Reeker (2005)

There are a lot of things to like about Reeker. And it gets off to a pretty good start -- after a particularly effective pre-credits scene featuring a dead deer, half a dog and a man lacking most of his face, the movie proper follows a group of college students stranded in a strange motel in the middle of the desert. Their car has broken down and their mobiles don’t work; dying people are everywhere, and what can only be described as a stink-monster (manifesting alternately as a wave of hot air or a gas-masked Nazgul) is picking them off one by one.

The group of kids are actually a pretty interesting selection: Gretchen, a no-nonsense South African; her boyfriend’s roommate Jack, who just happens to be blind (but in a blessed stereotype busting move, not actually psychic); ditzy hippie-child Cookie; a long-haired Derek Richardson, looking girlishly pretty as the inept Nelson; and the obligatory unpleasant frat-boy type, Trip. None of them are particularly likeable, save perhaps Jack, but they’re not quite your typical horror movie teens, which is refreshing. So far, so good.

Unfortunately, Reeker’s main downfall is its ham-fisted execution, and its cringe-makingly obvious “twist.” This is #2 on the list of rubbish twists relied on by not very clever moviemakers -- i.e. the Sixth Sense twist, not the Fight Club one, and it’s not even a particularly worthwhile version. Most recently, this twist was done (with a certain amount of black humour and finesse) by Dead End. Reeker is a much stupider version, and it’s also far less subtle; by around 20 minutes or so into the movie, after the three hundred and seventeenth close up on the neon “Motel Halfway” sign, I’d already figured it out and become slightly irritated by it.

It’s all the more irritating because there are some decent moments in the movie that suggest it could have been so much better. The death scene involving the toilet was brilliantly gruesome, and the scene with the shatterproof glass had me laughing at a rather obnoxious volume. Most of the jokes come off pretty successfully – most notably, a sight gag involving Jack and a flare gun, a rare moment of near-subtlety amidst a sea of dick and poo jokes, was brilliantly done – but most of the time, the jokes come at completely inappropriate moments. It feels like the screenwriter had heard about horror movies employing humour at key moments, but never actually seen it done. As a result, the jokes aren’t used for comic relief or as a foil for the darker, more gory or tenser moments, but are instead shoved in any old where. Often, something will make the audience laugh merely seconds before a main character gets brutally butchered, thus negating the effect of both events. There’s also an utterly bizarre moment involving a dead deer in an office which is possibly too strange to even be funny.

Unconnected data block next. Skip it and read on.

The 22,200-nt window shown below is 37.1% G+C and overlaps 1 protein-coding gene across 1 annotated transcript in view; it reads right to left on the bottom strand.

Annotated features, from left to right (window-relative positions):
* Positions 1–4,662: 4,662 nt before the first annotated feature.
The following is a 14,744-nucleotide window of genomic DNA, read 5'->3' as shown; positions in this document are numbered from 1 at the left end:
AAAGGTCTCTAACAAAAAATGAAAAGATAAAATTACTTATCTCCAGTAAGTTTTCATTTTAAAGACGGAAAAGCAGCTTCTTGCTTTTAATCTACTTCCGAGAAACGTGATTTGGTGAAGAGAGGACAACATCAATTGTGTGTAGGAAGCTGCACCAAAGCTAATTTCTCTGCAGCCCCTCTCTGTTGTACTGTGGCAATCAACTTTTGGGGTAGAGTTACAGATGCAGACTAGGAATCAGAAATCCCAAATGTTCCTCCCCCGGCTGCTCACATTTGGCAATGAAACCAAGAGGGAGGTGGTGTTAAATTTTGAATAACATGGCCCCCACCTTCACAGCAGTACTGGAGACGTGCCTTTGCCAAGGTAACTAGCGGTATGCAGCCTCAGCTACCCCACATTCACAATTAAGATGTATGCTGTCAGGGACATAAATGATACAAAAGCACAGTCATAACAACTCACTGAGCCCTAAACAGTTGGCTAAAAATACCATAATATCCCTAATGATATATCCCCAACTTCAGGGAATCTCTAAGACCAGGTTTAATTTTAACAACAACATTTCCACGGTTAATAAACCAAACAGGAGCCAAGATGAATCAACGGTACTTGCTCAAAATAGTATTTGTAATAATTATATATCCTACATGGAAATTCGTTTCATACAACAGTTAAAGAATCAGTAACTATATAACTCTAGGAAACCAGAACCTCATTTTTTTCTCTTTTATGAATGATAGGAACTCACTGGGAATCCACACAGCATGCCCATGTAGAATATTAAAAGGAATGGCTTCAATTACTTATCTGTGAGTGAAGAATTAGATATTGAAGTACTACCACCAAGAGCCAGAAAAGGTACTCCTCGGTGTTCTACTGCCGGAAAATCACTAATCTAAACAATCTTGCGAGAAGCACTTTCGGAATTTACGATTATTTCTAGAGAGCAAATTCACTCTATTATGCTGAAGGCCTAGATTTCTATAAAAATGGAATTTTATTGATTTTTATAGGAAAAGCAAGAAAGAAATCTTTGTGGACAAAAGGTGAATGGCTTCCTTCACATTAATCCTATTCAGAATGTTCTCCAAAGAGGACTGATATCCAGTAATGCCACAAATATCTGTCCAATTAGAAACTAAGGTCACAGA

The early characterisation goes out the window about halfway through, when something apparently goes horrendously wrong with the script resulting in one scene between Jack and Nelson that makes very little sense, in the context of the first half. That said, I should reiterate that the humour is probably Reeker’s strong point. It probably would have played better as a horror-parody, playing up the humour – after all, it’s already funnier than all the Scary Movie instalments put together – and forgetting about trying to be scary; a heavy-handed soundtrack alone is not effective at building any real tension. The “At least you can still see” “At least you can still jerk off” exchange between Trip and Jack is possibly worth the admission price in itself, but again it’s in a completely inappropriate place.

I hate to say it, but there’s something else wrong with this movie (apart from, for those keeping score, the patchy script, ill-timed humour and ridiculously clichéd ending) – the monster is laughable. It’s a prime example of Jeepers Creepers syndrome: when you can’t see what’s stalking you, your imagination does a pretty good job of filling in, and the heat-wave air-distortion was an interesting idea. Sadly, once the monster makes an appearance, it’s just silly. Hopping around like a kid in a Halloween costume, with reception blips like Channel 5 in the Valleys, the Reeker itself is a completely ineffectual villain.

In the end, Reeker had a couple of good ideas, and a few near-brilliant lines of dialogue, but in the end, its lack of originality and failure to execute any of its scares effectively render it an almost entirely pointless exercise in futility.

IMDB link

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